Film Review: “Control”
Written by Bwog Staff
Sure it’s been out for a while, but Anton Corbijn’s Ian Curtis biopic Control is still screening. Bwog correspondent Jamies Johns reviews the film and philosophizes on the nature of the rockumentary.
Most of us know the story by now: Ian Curtis, lead singer of post-punk outfit Joy Division, hung himself at the age of 23, leaving behind a wife, a young daughter and a handful of impeccable recordings. Curtis’ mystique and tragic death have almost begun to overshadow the music of his band and Control, a film about Curtis made by famed video director Anton Corbijn, will probably only serve to further the cult of Ian Curtis.
This isn’t necessarily a bad thing though, because Corbijn’s portrait of Curtis is the only one I have seen that looks fairly at Curtis’ life with a true appreciation for him and the music he produced without reverting to idol worship. The film is one of the best rock bios I have seen; it is not only beautiful, thanks to Corbijn’s use of black and white photography, but it also feels, for lack of a better word, real. Although Curtis would later become an icon, for most of his life he was an average guy. The characters in Control are not distant figures that lived in the 1970s and with whom we can feel no connection. Instead, the deft performances by Sam Riley as Curtis and Samantha Morton as Deborah Curtis, his wife, make Control emotionally devastating. We feel the tender moments between Curtis and his wife and his mistress, Annik Honore, and we also equally feel the suffocation Curtis felt towards the end of his life.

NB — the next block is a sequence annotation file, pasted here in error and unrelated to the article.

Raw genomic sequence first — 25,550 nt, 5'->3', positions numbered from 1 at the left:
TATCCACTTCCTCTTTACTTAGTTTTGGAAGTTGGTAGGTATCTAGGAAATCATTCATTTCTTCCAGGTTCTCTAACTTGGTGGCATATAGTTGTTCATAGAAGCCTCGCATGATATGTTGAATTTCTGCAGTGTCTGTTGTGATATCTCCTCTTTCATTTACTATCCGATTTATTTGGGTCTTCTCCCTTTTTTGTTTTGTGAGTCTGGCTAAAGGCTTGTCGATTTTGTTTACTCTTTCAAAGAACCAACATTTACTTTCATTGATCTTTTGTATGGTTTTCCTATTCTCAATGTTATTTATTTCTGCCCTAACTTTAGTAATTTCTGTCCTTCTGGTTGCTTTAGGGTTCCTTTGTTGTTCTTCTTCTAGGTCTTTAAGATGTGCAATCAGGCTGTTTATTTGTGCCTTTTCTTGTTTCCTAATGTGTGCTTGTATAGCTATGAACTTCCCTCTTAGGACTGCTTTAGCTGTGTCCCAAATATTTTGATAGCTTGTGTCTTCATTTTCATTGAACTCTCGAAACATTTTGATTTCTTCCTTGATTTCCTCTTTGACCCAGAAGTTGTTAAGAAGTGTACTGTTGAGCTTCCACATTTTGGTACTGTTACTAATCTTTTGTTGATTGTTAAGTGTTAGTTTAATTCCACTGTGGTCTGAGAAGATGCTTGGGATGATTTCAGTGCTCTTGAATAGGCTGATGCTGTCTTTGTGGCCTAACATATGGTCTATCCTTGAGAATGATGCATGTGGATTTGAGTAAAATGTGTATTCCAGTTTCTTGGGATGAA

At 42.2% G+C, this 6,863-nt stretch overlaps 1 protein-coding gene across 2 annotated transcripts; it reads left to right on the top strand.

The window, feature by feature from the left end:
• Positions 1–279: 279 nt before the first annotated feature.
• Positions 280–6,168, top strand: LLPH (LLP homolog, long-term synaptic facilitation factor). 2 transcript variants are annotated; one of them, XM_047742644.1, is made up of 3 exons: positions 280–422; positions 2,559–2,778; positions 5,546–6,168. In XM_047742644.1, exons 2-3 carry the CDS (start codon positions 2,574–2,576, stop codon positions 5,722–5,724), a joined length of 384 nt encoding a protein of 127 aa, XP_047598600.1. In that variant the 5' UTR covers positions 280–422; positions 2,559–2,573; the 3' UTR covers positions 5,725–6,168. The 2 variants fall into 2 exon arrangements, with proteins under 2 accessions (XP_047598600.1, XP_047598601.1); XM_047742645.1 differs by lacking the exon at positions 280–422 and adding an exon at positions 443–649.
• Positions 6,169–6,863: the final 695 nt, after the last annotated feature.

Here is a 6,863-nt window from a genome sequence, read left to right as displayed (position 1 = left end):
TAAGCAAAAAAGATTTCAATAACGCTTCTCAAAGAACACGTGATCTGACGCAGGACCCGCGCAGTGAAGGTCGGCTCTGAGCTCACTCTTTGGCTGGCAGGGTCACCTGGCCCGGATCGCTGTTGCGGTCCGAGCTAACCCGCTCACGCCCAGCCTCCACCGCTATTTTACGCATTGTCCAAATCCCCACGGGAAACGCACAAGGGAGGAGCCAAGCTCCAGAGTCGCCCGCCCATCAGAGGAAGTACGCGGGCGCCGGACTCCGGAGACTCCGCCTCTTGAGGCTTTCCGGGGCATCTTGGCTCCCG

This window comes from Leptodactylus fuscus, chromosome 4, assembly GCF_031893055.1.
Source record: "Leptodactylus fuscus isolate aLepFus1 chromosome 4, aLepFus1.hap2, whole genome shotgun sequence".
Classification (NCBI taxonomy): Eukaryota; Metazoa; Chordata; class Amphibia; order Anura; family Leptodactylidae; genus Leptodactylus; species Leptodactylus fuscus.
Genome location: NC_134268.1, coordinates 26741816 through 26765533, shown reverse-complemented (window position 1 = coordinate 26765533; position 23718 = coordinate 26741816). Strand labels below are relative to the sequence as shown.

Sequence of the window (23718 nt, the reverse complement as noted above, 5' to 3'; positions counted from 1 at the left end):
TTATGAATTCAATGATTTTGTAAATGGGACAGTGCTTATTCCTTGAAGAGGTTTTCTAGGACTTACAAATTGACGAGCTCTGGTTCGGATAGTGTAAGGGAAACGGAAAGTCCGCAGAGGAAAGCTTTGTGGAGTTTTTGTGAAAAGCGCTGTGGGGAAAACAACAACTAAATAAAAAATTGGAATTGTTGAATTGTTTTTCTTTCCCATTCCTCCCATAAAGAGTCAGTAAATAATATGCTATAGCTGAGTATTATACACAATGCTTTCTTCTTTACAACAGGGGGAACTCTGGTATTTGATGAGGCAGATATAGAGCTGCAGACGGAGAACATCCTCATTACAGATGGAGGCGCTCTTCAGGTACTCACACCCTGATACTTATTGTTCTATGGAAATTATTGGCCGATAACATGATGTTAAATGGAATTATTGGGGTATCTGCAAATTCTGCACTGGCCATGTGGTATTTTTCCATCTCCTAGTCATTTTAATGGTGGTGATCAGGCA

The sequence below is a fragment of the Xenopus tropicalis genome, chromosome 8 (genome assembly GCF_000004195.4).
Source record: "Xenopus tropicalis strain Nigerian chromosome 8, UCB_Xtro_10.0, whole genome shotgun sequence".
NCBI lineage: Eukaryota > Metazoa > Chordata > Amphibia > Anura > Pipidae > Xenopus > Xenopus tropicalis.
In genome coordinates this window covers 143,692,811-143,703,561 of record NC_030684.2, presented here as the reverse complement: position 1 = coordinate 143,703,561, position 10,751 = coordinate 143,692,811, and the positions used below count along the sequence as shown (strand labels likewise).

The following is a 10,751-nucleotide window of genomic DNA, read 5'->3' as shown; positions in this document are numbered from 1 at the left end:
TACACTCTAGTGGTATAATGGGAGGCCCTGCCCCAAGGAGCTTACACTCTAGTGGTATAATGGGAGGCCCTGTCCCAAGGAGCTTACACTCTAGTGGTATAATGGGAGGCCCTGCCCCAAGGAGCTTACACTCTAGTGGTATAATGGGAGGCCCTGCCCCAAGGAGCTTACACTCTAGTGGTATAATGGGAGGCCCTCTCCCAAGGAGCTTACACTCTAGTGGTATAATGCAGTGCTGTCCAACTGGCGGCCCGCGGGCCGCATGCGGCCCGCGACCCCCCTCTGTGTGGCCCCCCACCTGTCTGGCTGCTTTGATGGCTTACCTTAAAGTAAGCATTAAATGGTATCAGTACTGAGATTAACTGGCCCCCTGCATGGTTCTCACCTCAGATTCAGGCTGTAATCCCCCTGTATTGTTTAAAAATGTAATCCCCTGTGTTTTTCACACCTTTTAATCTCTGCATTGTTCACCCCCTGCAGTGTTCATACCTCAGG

Corbijn reminds us throughout the film of two things: first, how young Curtis was when he became the music press’ new savior in 1979 and second, how much Curtis’ life was affected by his surroundings. Curtis’ home city of Manchester was, in the 1970s, a place where tranquilizers were frequently used by average citizens to make life a little bit easier. In late ‘70s Manchester, all you had to look forward to after high school was getting married and finding a low-end white collar job. Married at 18 and a father only a few years later, we see how Curtis fell into the traps of traditional life. Couple this with guilt about his infidelity, an increasingly severe case of epilepsy, and his position as the new “it” boy of British Music, and it’s easy to see that everything became too much for Ian Curtis. Curtis wasn’t perfect and Corbijn does a great job of showing how impetuous and selfish Curtis was, especially towards his wife.
While watching Control, it’s easy to see that Corbijn is, more than anything else, a fan of Joy Division’s music. The performance scenes in Control are undeniably good. I will be the first to admit that I freaked out when I heard how good the opening lines of “Disorder” looked and sounded in one scene. Sam Riley and the actors who play the other members of Joy Division perfectly capture their characters onstage personas. Unlike 2002’s 24 Hour Party People, Corbijn does not focus on the incredible Manchester music scene of the late 1970s and early 1980s that existed around Joy Division besides a side reference to Mark E. Smith of The Fall (“At least you’re not the singer of the Fall,” Joy Division’s manager says to Curtis after an epileptic fit) and a brief appearance by what is supposed to Alan Hempsall, the lead singer of the oft-overlooked Manchester band Crispy Ambulance.
Although some will fault Control for this, I felt that in the end the film excels in what it sets out to do: document Curtis’ life.
Control is still screening at CC Village East Cinemas on 181 2nd Avenue, (212) 777-3456 x 922.